hail magazine: issue #18

[As you can see, the new issue of Hail! magazine, our free digital publication dedicated to the burgundy and gold is now out. Here is a sneak peak of my feature story in this week's issue on Redskins cornerback/safety Kevin Barnes.]

When Washington Redskins cornerback Kevin Barnes was younger, he didn’t dream of being a professional football player. The truth is, he always wanted to play basketball.

The only problem was, at his height, it was point guard or bust in the NBA. That wasn’t really all that appealing to Barnes, so instead of being one of the shortest players on the court, he opted for a different career path.

“There’s not too many 6-foot-1 shooting guards out there,” Barnes admitted. “So I went for football.”

Once he set his sights on the NFL, Barnes knew what position he wanted to play – running back.

“I loved watching guys like Barry Sanders and Eddie George, but I never filled out like those guys,” said Barnes, who is listed at 185 lbs. “So I ended up playing safety in high school and corner in college.

“If I had it my way, I would have been about 6-foot-1 and 230 lbs., and would have been like Bo Jackson,” Barnes said with a laugh. “I would have been big, but I would have been able to run like the wind. That’s what I had in my mind, but it didn’t really work out like that. Fortunately, everything worked out anyways.”

While Barnes didn’t become the next great running back, he did make a name for himself as a highlight-worthy cornerback at the University of Maryland. One play in particular — in which Barnes hit an opposing player so hard he actually vomited on the field — has immortalized the 24-year-old.

“I remember when [Barnes] laid my boy [California running back] Jahvid Best out with a big hit in college,” Redskins linebacker Lorenzo Alexander said. “He’s always been a big hitter. That’s nothing new to his game, but it’s why I really respect him. You see a lot of those cover guys who don’t want to play physical – who don’t want to try and lay anybody out. He’s more than willing to do it. He’s known as a big hitter on our team.”

While that play might not be one of Best’s favorites, Barnes has no problem admitting how much that one play has helped his career.

“It was very important to me,” he said. “Until that point, my stock was rising as far as being a draft prospect, but when that play happened, I was able to create a major buzz about my game. Four or five games later I hurt my shoulder, but that play, as well as how I had played earlier that season, kept me on the radar with scouts and coaches.”

In 2009, the Redskins used a third-round selection, the 80th pick overall, on Barnes. Unfortunately for the rookie though, Washington went just 4-12 and Barnes saw action in only four games.

“It was definitely a humbling experience,” he said. “I knew for a fact that I was busting my butt like no one could imagine in practice, so it was more of a mental thing. Coming from college I was a pretty good player and then to barely play at all was humbling. But at the same time, I tried to take positives out of it by learning from veterans who have had success in this league.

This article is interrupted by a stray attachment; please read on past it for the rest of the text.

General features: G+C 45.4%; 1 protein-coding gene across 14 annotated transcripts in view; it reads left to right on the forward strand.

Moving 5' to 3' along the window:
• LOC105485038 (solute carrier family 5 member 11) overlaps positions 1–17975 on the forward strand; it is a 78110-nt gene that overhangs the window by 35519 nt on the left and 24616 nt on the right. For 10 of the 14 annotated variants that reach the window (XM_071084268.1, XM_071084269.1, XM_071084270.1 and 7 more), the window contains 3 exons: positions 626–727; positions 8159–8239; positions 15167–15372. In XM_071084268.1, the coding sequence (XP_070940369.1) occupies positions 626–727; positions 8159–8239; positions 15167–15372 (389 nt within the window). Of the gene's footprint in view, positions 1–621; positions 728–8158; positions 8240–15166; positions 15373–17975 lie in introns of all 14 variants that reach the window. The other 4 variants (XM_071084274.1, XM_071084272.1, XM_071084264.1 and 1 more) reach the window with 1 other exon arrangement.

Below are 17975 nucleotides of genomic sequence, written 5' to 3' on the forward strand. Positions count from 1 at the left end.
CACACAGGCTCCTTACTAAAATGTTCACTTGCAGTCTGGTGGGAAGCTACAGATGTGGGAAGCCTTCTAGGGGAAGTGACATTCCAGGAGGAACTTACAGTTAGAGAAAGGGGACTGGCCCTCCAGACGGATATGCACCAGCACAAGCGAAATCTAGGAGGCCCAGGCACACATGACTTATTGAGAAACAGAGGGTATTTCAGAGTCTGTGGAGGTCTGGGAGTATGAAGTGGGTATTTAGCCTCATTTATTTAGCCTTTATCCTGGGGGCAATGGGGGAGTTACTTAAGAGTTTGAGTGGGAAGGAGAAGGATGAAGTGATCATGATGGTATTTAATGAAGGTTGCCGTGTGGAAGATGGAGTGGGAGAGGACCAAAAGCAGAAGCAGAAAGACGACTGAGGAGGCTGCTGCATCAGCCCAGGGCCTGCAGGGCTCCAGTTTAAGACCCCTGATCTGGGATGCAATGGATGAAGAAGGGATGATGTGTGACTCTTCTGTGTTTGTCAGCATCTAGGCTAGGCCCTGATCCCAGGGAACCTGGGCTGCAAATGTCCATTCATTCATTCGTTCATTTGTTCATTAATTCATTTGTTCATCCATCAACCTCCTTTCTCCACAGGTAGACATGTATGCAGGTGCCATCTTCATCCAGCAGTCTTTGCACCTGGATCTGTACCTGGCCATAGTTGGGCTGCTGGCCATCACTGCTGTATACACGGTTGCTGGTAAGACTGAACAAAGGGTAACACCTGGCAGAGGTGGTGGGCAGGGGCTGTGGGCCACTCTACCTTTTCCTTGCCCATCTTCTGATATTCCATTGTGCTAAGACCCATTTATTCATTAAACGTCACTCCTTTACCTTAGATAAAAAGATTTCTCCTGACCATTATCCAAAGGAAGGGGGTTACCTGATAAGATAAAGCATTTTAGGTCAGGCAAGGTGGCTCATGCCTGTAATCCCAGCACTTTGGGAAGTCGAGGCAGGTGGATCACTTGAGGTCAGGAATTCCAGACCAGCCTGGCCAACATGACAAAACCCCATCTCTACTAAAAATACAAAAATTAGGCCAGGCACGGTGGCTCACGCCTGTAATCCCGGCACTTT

“It is a sweeter feeling though to get out there and earn some playing time now,” he said. “It would be a lot sweeter if we were winning, but we’re going through this together. Don’t ever count out the Redskins. We’re down right now, but we will rise again.”

While the Redskins finished a season with a losing record for the sixth time since 2002, Barnes can be viewed as one of the few bright spots in 2010.

After being stuck on the depth chart behind established veteran cornerbacks like DeAngelo Hall, Carlos Rogers and Phillip Buchanon for much of the season, Barnes found new life as a safety.

Because of injuries to LaRon Landry, Kareem Moore, Reed Doughty and Chris Horton, Barnes was asked to fill in against the Dallas Cowboys at a position he hadn’t taken a snap at since high school.

“He did really good,” Hall said. “I think he can be a heck of a safety in this league if he wants to be. He was flying around and sticking his head in there so much that coaches actually said he did a better job tackling as a safety than he did as a corner.

“He’s a hungry guy,” Hall continued. “He wants to be out there on the field. He made a comment to me about not being able to get on the field at corner, so he was talking about wanting to move to safety a while ago. He’s a ball hawk. You guys haven’t really had the chance to see it in games, but we see it every day in practice. From last year until this year he just keeps getting better.”

To read the rest of this feature click here and subscribe to Hail! magazine.

Author Description

b murf

I'm a D.C. sports blogger, professional photographer and an eternal pessimist. All I want in life is for Al Iafrate to finally call and admit he's my father.

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